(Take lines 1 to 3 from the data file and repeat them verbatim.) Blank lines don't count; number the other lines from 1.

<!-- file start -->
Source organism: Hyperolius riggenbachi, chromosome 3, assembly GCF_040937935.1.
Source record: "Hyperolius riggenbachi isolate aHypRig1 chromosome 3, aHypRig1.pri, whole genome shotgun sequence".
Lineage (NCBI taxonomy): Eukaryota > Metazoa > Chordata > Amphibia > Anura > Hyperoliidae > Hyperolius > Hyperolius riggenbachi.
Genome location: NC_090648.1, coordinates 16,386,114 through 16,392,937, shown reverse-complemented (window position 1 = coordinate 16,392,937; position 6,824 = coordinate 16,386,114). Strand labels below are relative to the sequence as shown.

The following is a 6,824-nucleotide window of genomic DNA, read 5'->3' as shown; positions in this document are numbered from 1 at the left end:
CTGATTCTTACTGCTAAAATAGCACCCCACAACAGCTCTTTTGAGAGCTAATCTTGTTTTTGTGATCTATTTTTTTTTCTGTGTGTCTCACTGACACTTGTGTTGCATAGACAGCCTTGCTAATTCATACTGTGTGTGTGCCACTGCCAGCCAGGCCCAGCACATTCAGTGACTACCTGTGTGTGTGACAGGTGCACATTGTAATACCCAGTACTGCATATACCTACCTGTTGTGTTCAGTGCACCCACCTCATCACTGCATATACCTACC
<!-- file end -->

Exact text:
Source organism: Hyperolius riggenbachi, chromosome 3, assembly GCF_040937935.1.
Source record: "Hyperolius riggenbachi isolate aHypRig1 chromosome 3, aHypRig1.pri, whole genome shotgun sequence".
Lineage (NCBI taxonomy): Eukaryota > Metazoa > Chordata > Amphibia > Anura > Hyperoliidae > Hyperolius > Hyperolius riggenbachi.